Tributes paid to Hailsham midwife who worked at Hastings' Conquest Hospital: ‘I’m devastated, I can’t believe she’s gone’
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The inquest at Eastbourne Town Hall on September 8, heard 47-year-old Ruth Barnes, a midwife at Hastings’ Conquest Hospital, was found at her home in Boreham Street on March 31.
Steve Barnes, her husband, told the inquest: “She was a beautiful, loving and caring wife to me and three children. We met on Tinder and fell in love straight away. I had found my true love. I’m devastated, I can’t believe she’s gone.”
Speaking after the inquest, Mr Barnes said: “Ruth was always putting everyone else first. Her colleagues would tell you she was the most loving and giving person you could ever meet.”
A spokesperson for Mrs Barnes’ colleagues said after the inquest: "Ruth was a vivacious, kind and adventurous person with an extraordinary, infectious laugh. She had a real passion for midwifery and was an advocate for both the people she cared for and her colleagues. Ruth was a great, confident person. She enjoyed being a mentor and teaching within her role. We are incredibly saddened by the loss of our colleague and will miss her greatly.”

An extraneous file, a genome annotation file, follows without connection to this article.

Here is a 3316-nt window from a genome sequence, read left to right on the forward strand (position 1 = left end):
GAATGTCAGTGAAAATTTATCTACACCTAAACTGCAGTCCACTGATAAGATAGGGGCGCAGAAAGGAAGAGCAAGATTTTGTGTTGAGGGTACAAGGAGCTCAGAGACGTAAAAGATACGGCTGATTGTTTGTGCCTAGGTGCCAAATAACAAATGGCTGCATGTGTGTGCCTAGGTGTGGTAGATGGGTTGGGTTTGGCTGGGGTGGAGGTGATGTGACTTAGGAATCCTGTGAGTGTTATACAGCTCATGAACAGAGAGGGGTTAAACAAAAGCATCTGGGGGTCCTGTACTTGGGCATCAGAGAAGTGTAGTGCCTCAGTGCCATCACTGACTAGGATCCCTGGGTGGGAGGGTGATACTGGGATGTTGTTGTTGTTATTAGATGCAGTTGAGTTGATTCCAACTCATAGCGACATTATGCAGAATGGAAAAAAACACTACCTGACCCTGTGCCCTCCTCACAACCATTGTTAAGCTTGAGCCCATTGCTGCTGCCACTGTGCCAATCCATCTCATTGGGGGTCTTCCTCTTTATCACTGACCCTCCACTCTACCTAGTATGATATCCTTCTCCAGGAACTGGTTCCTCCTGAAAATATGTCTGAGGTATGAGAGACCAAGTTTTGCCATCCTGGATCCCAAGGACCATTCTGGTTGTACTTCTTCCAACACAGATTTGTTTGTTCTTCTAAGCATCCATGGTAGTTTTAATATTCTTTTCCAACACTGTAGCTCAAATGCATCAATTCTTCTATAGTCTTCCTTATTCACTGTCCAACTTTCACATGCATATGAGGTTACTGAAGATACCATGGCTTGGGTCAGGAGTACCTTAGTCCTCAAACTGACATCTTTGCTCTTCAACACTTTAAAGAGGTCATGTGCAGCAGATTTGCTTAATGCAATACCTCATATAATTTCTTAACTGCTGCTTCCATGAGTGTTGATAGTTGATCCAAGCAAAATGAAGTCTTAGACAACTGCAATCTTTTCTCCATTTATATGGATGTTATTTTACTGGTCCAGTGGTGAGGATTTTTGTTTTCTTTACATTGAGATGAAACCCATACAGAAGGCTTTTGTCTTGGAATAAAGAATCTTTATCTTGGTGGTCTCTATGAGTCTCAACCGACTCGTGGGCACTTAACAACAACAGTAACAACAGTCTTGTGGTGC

A report from Mrs Barnes’ GP, Dr John Simmons, revealed to the inquest she’d suffered with mild depression in the past and was prescribed anti-depressants and sleeping pills. The inquest heard a mixture of these drugs were found in her system and the post mortem report also found she had suffered from a pulmonary embolism - a blocked blood vessel in her lungs.
Mr Barnes told the inquest that on the morning of March 31: “I made my breakfast, made Ruth a cup of tea. I took it up to her. I gave her a kiss and a cuddle and then said goodbye.”
He said he then went to work as usual and received a call later that day from Mrs Barnes’ daughter telling him his wife had died.
Mr Barnes said: “I could not believe what she was saying. She told me that Ruth was dead. Words cannot describe how I felt.”
East Sussex coroner Alan Craze came to a narrative verdict - pulmonary embolism (natural causes) and drug overdose (accident).